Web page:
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    • shawna says

      Exactly! I think one of the reasons why some of us have not been diagnosed is before the “science” was just starting to see, identify, and learn about it. My dad is bipolar (I believe though he has never been diagnosed as such.. my daughter is a diagnosed bipolar)

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  3. says

    Why you? Because you may just be part of nature’s beam-up plan. This may be small comfort, but knowing that the idea in article in this link may have something to it can bring a sense of acceptance of Autism, even as we must do everything on the environmental and societal level to remedy the things that are making so many autistic children categorically and unnecessarily ill. https://www.facebook.com/photo.php?fbid=682094478536606&set=a.531599873586068.1073741826.531491710263551&type=1&theater

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  4. says

    Just remember your child is amazing !! And you are an amazing parent !! Also laugh a lot and ignore ( or have witty come backs )when people criticise x one stuck up women stared at my son whilst he was flapping in a shop then asked ” what’s wrong with your son ” I simply replied ” there’s nothing wrong with him , obviously he’s try to fly”

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  5. says

    I wish I’d known that the diagnosis can cause a tilt shift in your world whereby some people you thought you could trust and rely on forever will silently bow out of your life and others you’d never have expected will appear to shore you up. There is NO SHAME in receiving a spectrum diagnosis for your child, but in the early months it may be easy to feel like you’ve done something wrong.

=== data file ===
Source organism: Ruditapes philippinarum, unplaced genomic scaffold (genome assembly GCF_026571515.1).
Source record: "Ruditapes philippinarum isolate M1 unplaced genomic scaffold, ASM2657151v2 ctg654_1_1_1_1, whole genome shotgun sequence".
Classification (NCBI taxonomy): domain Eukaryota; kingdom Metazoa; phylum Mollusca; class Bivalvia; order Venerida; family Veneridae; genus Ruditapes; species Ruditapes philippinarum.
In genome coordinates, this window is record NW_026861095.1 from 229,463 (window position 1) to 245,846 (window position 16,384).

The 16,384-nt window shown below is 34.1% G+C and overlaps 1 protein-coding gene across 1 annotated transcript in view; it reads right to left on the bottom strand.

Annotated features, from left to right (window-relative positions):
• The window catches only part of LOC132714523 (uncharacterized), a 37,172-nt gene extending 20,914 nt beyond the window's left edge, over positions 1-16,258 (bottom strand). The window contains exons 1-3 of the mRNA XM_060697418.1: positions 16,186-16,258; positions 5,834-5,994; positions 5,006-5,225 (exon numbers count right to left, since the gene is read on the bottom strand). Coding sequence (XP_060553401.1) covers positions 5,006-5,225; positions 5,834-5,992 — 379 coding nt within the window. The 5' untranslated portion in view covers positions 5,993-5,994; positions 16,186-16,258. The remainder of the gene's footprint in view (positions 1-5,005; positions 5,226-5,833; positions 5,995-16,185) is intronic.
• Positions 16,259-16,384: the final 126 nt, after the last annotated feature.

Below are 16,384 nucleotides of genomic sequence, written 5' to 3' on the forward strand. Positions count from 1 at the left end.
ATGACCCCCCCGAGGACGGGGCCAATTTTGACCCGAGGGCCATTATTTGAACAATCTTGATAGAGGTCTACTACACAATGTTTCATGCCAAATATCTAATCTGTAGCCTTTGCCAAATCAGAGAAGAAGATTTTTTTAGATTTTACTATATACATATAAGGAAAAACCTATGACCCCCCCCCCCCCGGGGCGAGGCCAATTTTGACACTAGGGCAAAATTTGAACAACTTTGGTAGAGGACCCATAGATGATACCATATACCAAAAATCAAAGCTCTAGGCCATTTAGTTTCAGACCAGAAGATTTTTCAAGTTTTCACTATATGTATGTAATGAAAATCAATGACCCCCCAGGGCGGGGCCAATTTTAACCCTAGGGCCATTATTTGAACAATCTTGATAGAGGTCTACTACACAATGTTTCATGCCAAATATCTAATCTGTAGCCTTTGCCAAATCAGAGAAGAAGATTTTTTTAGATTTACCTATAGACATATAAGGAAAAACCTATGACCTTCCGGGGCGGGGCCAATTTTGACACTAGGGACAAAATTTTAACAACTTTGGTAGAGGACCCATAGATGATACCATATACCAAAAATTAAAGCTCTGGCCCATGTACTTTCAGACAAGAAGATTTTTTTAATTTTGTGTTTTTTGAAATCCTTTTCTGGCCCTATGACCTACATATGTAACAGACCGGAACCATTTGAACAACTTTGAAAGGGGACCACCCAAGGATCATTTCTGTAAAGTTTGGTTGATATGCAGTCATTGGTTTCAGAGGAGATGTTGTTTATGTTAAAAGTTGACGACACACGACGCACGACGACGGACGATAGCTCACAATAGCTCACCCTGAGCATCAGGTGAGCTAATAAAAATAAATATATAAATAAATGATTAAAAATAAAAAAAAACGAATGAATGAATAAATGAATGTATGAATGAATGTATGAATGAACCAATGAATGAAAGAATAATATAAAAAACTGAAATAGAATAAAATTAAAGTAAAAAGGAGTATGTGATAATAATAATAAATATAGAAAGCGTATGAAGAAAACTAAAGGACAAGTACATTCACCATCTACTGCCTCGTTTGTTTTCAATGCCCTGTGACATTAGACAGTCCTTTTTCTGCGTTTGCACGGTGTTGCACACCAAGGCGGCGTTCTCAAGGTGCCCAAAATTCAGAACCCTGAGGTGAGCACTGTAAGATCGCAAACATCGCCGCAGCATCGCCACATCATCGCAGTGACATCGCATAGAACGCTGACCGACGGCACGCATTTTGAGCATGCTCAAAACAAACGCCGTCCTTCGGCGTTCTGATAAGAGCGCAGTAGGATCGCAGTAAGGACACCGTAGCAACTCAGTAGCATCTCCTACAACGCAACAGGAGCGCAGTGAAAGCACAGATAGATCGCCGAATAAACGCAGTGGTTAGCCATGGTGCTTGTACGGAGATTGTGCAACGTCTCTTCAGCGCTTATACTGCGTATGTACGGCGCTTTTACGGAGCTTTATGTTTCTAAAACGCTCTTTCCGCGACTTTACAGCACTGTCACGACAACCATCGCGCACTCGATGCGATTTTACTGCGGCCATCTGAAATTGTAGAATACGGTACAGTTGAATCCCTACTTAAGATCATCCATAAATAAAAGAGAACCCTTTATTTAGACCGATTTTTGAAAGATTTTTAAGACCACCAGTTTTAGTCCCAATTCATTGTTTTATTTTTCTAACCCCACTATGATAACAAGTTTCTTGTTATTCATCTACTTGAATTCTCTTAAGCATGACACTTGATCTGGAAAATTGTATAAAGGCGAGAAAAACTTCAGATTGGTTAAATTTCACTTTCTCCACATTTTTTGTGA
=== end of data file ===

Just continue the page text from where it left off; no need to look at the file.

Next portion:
And above all else – remember that your kid is still your kid first. They’re the same kid they were before you got a diagnosis, but now you’ll have some extra support to figure out how to make life easier for you both.

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  6. says

    I wish I’d known to get the diagnosis right away. I knew he had autism, but didn’t see a need for the diagnosis because the school and teachers were working with him. Come middle school, we hit a wall and then it became a fight. I had to start with finally getting the formal diagnosis, (which was a blow to his ego even though I had always told him about it and why I felt he has it, so nothing new, but now it was official and real), but then the fight was to get the school to admit that his autism was really affecting his education. It literally took the whole school year to finally get him on a formal plan. The biggest part of it was how hard it was on him. Broke my heart.

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  7. says

    My son and I are just going through this now ! Heart breaking but liberating all rolled into one if that makes any sense ? To actually finally KNOW. Thank you so much for posting this ….
    To all patents dealing with this , much respect to you all , we have amazing yet exhausting kids (although my other three are exhausting too …damn I’ve been exhausted for 20years lol) sending strength , and support !!!